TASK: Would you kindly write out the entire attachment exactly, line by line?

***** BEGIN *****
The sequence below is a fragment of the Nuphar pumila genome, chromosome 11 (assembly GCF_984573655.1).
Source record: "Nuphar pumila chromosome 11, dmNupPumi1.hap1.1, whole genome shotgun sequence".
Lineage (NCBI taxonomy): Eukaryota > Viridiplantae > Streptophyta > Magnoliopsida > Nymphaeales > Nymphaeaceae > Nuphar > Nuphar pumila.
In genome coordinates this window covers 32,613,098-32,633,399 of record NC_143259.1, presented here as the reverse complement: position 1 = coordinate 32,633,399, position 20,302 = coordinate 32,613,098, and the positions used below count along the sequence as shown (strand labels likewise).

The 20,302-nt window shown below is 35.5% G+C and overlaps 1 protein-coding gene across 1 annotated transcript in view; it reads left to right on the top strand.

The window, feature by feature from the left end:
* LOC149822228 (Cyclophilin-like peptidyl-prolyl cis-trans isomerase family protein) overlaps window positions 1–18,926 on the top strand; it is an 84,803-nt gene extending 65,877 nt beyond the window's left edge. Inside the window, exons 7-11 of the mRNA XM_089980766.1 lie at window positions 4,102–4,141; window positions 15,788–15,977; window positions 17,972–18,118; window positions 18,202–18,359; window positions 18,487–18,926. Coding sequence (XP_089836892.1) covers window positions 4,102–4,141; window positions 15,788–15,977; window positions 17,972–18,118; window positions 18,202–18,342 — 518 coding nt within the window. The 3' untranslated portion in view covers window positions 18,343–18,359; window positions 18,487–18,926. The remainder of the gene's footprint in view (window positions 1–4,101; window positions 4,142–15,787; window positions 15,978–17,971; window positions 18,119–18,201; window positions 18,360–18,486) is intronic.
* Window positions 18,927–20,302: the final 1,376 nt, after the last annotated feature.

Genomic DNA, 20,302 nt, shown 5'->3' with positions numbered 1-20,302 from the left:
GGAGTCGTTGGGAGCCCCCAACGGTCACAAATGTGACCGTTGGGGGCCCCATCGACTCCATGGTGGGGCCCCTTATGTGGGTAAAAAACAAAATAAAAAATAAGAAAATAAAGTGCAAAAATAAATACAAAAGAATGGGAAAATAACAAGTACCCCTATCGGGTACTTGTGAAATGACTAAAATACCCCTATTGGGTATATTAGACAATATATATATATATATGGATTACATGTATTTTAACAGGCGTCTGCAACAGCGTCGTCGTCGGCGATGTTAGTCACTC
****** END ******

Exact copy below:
The sequence below is a fragment of the Nuphar pumila genome, chromosome 11 (assembly GCF_984573655.1).
Source record: "Nuphar pumila chromosome 11, dmNupPumi1.hap1.1, whole genome shotgun sequence".
Lineage (NCBI taxonomy): Eukaryota > Viridiplantae > Streptophyta > Magnoliopsida > Nymphaeales > Nymphaeaceae > Nuphar > Nuphar pumila.
In genome coordinates this window covers 32,613,098-32,633,399 of record NC_143259.1, presented here as the reverse complement: position 1 = coordinate 32,633,399, position 20,302 = coordinate 32,613,098, and the positions used below count along the sequence as shown (strand labels likewise).

The 20,302-nt window shown below is 35.5% G+C and overlaps 1 protein-coding gene across 1 annotated transcript in view; it reads left to right on the top strand.

The window, feature by feature from the left end:
* LOC149822228 (Cyclophilin-like peptidyl-prolyl cis-trans isomerase family protein) overlaps window positions 1–18,926 on the top strand; it is an 84,803-nt gene extending 65,877 nt beyond the window's left edge. Inside the window, exons 7-11 of the mRNA XM_089980766.1 lie at window positions 4,102–4,141; window positions 15,788–15,977; window positions 17,972–18,118; window positions 18,202–18,359; window positions 18,487–18,926. Coding sequence (XP_089836892.1) covers window positions 4,102–4,141; window positions 15,788–15,977; window positions 17,972–18,118; window positions 18,202–18,342 — 518 coding nt within the window. The 3' untranslated portion in view covers window positions 18,343–18,359; window positions 18,487–18,926. The remainder of the gene's footprint in view (window positions 1–4,101; window positions 4,142–15,787; window positions 15,978–17,971; window positions 18,119–18,201; window positions 18,360–18,486) is intronic.
* Window positions 18,927–20,302: the final 1,376 nt, after the last annotated feature.

Genomic DNA, 20,302 nt, shown 5'->3' with positions numbered 1-20,302 from the left:
GGAGTCGTTGGGAGCCCCCAACGGTCACAAATGTGACCGTTGGGGGCCCCATCGACTCCATGGTGGGGCCCCTTATGTGGGTAAAAAACAAAATAAAAAATAAGAAAATAAAGTGCAAAAATAAATACAAAAGAATGGGAAAATAACAAGTACCCCTATCGGGTACTTGTGAAATGACTAAAATACCCCTATTGGGTATATTAGACAATATATATATATATATGGATTACATGTATTTTAACAGGCGTCTGCAACAGCGTCGTCGTCGGCGATGTTAGTCACTC